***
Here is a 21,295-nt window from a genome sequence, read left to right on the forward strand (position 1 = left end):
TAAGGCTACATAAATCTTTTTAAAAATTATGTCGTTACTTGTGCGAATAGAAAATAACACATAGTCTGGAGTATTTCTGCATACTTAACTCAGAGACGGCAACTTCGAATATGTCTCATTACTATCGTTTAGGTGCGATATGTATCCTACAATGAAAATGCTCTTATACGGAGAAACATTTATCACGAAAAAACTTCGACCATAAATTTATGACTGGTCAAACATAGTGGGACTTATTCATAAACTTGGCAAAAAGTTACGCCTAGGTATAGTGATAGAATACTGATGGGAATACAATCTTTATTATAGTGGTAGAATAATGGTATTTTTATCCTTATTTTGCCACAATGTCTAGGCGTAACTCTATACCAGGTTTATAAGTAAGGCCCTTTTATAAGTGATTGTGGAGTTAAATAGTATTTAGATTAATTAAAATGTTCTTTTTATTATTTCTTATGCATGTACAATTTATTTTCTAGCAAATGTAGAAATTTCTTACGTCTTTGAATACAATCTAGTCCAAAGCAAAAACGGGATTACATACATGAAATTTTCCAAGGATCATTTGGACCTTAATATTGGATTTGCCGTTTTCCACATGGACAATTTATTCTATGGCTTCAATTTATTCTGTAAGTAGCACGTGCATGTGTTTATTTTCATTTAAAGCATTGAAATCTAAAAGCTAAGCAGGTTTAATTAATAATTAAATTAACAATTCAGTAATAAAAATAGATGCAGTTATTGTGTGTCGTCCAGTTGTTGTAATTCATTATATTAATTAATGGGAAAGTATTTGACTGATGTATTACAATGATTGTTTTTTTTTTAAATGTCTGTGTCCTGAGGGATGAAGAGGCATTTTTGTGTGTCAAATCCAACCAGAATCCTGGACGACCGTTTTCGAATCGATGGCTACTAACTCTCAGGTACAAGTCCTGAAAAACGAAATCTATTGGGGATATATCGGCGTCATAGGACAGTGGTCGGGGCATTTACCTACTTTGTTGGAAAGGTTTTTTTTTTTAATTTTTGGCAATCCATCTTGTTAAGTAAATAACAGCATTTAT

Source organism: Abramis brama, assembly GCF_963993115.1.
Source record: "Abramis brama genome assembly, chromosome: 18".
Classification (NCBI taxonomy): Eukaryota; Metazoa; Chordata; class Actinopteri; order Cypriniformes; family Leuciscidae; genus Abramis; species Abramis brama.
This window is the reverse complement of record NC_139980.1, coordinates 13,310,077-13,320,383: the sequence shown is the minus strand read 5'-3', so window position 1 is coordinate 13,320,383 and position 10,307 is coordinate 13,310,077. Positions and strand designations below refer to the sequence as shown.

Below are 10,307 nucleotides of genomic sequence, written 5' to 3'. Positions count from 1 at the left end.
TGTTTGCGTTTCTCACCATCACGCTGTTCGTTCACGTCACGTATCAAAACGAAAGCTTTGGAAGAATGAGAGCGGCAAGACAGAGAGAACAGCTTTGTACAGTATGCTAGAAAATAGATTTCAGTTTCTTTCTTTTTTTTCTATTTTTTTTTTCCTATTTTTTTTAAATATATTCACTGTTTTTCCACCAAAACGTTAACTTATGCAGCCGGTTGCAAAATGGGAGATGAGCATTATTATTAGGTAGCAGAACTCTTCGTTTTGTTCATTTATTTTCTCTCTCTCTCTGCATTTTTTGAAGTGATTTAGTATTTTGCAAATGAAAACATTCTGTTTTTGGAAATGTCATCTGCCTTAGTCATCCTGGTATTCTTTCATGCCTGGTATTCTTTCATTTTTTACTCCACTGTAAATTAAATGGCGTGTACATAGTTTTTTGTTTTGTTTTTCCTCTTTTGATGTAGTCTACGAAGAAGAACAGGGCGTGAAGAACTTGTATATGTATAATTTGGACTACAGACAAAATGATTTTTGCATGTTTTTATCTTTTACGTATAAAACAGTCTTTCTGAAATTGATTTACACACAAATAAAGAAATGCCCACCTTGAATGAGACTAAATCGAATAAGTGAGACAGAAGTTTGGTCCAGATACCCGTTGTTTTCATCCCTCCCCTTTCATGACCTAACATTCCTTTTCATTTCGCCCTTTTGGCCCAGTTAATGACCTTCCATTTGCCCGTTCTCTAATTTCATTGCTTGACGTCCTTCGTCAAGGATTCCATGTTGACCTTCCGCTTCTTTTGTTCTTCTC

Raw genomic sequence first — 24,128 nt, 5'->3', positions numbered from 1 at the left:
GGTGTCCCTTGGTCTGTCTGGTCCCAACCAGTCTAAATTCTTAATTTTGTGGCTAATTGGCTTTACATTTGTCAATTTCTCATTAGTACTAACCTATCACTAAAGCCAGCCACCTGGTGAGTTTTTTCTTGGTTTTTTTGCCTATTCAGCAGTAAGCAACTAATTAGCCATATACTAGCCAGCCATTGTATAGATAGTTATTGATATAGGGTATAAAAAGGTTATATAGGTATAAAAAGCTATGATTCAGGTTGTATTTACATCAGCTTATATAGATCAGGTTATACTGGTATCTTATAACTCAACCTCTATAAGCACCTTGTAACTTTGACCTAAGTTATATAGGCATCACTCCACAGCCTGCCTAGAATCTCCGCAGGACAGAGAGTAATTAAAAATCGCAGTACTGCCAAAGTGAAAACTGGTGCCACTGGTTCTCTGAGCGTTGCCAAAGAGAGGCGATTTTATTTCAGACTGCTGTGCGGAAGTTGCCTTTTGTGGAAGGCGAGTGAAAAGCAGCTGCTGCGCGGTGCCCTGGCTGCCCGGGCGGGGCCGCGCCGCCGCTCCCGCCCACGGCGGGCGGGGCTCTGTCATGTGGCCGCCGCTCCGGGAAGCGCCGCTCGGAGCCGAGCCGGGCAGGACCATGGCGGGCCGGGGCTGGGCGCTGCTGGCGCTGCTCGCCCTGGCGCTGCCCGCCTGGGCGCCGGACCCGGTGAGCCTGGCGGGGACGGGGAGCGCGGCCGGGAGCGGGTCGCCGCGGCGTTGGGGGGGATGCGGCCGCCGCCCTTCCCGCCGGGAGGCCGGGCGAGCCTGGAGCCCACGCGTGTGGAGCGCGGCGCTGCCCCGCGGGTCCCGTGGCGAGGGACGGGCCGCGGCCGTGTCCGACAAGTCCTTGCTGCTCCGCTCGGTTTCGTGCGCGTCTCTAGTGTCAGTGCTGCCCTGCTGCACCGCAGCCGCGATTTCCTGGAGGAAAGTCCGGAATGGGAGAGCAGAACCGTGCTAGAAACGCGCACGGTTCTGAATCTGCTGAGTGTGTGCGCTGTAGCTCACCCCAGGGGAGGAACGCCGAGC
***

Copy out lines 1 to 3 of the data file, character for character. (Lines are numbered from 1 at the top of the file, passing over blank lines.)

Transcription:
Here is a 21,295-nt window from a genome sequence, read left to right on the forward strand (position 1 = left end):
TAAGGCTACATAAATCTTTTTAAAAATTATGTCGTTACTTGTGCGAATAGAAAATAACACATAGTCTGGAGTATTTCTGCATACTTAACTCAGAGACGGCAACTTCGAATATGTCTCATTACTATCGTTTAGGTGCGATATGTATCCTACAATGAAAATGCTCTTATACGGAGAAACATTTATCACGAAAAAACTTCGACCATAAATTTATGACTGGTCAAACATAGTGGGACTTATTCATAAACTTGGCAAAAAGTTACGCCTAGGTATAGTGATAGAATACTGATGGGAATACAATCTTTATTATAGTGGTAGAATAATGGTATTTTTATCCTTATTTTGCCACAATGTCTAGGCGTAACTCTATACCAGGTTTATAAGTAAGGCCCTTTTATAAGTGATTGTGGAGTTAAATAGTATTTAGATTAATTAAAATGTTCTTTTTATTATTTCTTATGCATGTACAATTTATTTTCTAGCAAATGTAGAAATTTCTTACGTCTTTGAATACAATCTAGTCCAAAGCAAAAACGGGATTACATACATGAAATTTTCCAAGGATCATTTGGACCTTAATATTGGATTTGCCGTTTTCCACATGGACAATTTATTCTATGGCTTCAATTTATTCTGTAAGTAGCACGTGCATGTGTTTATTTTCATTTAAAGCATTGAAATCTAAAAGCTAAGCAGGTTTAATTAATAATTAAATTAACAATTCAGTAATAAAAATAGATGCAGTTATTGTGTGTCGTCCAGTTGTTGTAATTCATTATATTAATTAATGGGAAAGTATTTGACTGATGTATTACAATGATTGTTTTTTTTTTAAATGTCTGTGTCCTGAGGGATGAAGAGGCATTTTTGTGTGTCAAATCCAACCAGAATCCTGGACGACCGTTTTCGAATCGATGGCTACTAACTCTCAGGTACAAGTCCTGAAAAACGAAATCTATTGGGGATATATCGGCGTCATAGGACAGTGGTCGGGGCATTTACCTACTTTGTTGGAAAGGTTTTTTTTTTTAATTTTTGGCAATCCATCTTGTTAAGTAAATAACAGCATTTAT

Source organism: Abramis brama, assembly GCF_963993115.1.